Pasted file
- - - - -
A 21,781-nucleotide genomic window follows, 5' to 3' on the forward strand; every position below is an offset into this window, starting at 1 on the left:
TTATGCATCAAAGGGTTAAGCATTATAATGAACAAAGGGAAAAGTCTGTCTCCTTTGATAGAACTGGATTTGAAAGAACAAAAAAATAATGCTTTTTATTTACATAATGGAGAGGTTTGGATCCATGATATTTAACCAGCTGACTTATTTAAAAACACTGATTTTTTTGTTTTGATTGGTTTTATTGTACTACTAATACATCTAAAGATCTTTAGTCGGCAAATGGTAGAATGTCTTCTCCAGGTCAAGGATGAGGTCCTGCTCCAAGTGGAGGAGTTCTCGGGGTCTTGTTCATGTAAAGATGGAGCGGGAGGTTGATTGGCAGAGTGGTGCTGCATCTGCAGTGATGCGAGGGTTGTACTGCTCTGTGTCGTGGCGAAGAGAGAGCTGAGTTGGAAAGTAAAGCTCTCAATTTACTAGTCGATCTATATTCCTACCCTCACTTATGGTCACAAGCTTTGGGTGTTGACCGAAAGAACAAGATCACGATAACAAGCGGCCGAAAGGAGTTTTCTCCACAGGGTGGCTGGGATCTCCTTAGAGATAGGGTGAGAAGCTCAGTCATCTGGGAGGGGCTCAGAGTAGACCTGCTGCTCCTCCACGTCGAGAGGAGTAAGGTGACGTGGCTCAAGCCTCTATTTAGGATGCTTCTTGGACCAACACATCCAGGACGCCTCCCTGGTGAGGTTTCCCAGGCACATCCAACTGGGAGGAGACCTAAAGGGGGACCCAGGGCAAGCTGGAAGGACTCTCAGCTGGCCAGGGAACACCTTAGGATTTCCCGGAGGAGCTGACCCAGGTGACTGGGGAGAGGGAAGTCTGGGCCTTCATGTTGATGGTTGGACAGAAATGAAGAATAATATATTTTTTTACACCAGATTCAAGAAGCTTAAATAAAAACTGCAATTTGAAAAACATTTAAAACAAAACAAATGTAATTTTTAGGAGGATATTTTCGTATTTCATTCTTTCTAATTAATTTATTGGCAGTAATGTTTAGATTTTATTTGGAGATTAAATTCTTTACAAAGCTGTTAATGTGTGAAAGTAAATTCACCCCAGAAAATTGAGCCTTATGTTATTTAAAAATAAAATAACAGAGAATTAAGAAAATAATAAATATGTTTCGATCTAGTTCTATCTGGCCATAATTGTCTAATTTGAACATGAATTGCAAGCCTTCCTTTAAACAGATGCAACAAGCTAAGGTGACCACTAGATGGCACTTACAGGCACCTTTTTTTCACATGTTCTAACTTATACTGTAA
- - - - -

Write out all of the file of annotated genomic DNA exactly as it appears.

A 21,781-nucleotide genomic window follows, 5' to 3' on the forward strand; every position below is an offset into this window, starting at 1 on the left:
TTATGCATCAAAGGGTTAAGCATTATAATGAACAAAGGGAAAAGTCTGTCTCCTTTGATAGAACTGGATTTGAAAGAACAAAAAAATAATGCTTTTTATTTACATAATGGAGAGGTTTGGATCCATGATATTTAACCAGCTGACTTATTTAAAAACACTGATTTTTTTGTTTTGATTGGTTTTATTGTACTACTAATACATCTAAAGATCTTTAGTCGGCAAATGGTAGAATGTCTTCTCCAGGTCAAGGATGAGGTCCTGCTCCAAGTGGAGGAGTTCTCGGGGTCTTGTTCATGTAAAGATGGAGCGGGAGGTTGATTGGCAGAGTGGTGCTGCATCTGCAGTGATGCGAGGGTTGTACTGCTCTGTGTCGTGGCGAAGAGAGAGCTGAGTTGGAAAGTAAAGCTCTCAATTTACTAGTCGATCTATATTCCTACCCTCACTTATGGTCACAAGCTTTGGGTGTTGACCGAAAGAACAAGATCACGATAACAAGCGGCCGAAAGGAGTTTTCTCCACAGGGTGGCTGGGATCTCCTTAGAGATAGGGTGAGAAGCTCAGTCATCTGGGAGGGGCTCAGAGTAGACCTGCTGCTCCTCCACGTCGAGAGGAGTAAGGTGACGTGGCTCAAGCCTCTATTTAGGATGCTTCTTGGACCAACACATCCAGGACGCCTCCCTGGTGAGGTTTCCCAGGCACATCCAACTGGGAGGAGACCTAAAGGGGGACCCAGGGCAAGCTGGAAGGACTCTCAGCTGGCCAGGGAACACCTTAGGATTTCCCGGAGGAGCTGACCCAGGTGACTGGGGAGAGGGAAGTCTGGGCCTTCATGTTGATGGTTGGACAGAAATGAAGAATAATATATTTTTTTACACCAGATTCAAGAAGCTTAAATAAAAACTGCAATTTGAAAAACATTTAAAACAAAACAAATGTAATTTTTAGGAGGATATTTTCGTATTTCATTCTTTCTAATTAATTTATTGGCAGTAATGTTTAGATTTTATTTGGAGATTAAATTCTTTACAAAGCTGTTAATGTGTGAAAGTAAATTCACCCCAGAAAATTGAGCCTTATGTTATTTAAAAATAAAATAACAGAGAATTAAGAAAATAATAAATATGTTTCGATCTAGTTCTATCTGGCCATAATTGTCTAATTTGAACATGAATTGCAAGCCTTCCTTTAAACAGATGCAACAAGCTAAGGTGACCACTAGATGGCACTTACAGGCACCTTTTTTTCACATGTTCTAACTTATACTGTAA